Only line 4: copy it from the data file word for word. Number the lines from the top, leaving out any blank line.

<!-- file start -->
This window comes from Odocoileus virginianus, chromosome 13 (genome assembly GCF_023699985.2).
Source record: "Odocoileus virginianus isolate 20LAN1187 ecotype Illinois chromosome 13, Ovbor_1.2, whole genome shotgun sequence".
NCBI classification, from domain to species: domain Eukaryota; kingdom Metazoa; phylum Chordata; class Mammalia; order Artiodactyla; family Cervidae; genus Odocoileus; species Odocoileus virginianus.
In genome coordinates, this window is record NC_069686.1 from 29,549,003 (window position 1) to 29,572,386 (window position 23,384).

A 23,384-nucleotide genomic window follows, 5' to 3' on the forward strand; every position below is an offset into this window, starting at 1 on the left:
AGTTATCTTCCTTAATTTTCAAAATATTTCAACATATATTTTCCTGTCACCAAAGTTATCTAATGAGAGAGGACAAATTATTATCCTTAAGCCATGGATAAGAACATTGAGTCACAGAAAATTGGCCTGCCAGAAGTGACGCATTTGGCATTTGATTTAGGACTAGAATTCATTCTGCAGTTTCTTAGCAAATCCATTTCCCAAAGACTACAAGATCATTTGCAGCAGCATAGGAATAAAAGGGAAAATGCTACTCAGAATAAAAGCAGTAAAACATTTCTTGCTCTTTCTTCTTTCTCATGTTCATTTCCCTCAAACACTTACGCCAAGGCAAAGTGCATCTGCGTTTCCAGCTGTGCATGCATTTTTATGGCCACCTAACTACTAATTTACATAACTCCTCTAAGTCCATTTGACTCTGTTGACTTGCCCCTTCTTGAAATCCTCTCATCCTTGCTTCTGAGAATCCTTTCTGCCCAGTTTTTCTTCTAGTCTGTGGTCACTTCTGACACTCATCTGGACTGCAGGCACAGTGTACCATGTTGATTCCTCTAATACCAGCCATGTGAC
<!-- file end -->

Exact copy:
In genome coordinates, this window is record NC_069686.1 from 29,549,003 (window position 1) to 29,572,386 (window position 23,384).